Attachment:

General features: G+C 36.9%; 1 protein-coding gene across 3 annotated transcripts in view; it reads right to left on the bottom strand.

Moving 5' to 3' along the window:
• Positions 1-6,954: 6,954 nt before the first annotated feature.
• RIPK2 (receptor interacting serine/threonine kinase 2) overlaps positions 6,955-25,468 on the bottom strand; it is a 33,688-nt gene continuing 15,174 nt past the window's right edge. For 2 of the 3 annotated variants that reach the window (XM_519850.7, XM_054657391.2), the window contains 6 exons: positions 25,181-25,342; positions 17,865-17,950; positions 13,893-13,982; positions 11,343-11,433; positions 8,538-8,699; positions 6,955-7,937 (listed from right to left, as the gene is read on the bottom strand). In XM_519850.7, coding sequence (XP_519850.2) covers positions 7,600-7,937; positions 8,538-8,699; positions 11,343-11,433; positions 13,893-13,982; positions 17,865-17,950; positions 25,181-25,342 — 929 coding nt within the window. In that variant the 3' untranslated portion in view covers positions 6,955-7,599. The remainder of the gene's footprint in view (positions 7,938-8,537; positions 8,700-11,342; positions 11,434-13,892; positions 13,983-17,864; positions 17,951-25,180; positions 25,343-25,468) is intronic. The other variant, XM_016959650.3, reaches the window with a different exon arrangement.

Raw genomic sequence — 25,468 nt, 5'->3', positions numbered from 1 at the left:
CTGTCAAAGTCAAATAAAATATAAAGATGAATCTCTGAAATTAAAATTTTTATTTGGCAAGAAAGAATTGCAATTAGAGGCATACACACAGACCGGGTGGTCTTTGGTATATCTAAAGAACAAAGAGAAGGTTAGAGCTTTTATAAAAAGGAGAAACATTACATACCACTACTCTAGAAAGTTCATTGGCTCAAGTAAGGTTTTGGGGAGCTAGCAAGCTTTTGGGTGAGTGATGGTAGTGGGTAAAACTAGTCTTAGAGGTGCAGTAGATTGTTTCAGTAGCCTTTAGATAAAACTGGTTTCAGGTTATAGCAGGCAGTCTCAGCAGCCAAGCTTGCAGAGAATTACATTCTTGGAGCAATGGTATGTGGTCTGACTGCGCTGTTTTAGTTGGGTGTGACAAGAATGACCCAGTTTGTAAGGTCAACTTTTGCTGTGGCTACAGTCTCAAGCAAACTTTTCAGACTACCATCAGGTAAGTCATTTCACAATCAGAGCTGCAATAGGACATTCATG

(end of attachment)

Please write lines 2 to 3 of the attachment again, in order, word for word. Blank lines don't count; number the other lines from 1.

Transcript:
Moving 5' to 3' along the window:
• Positions 1-6,954: 6,954 nt before the first annotated feature.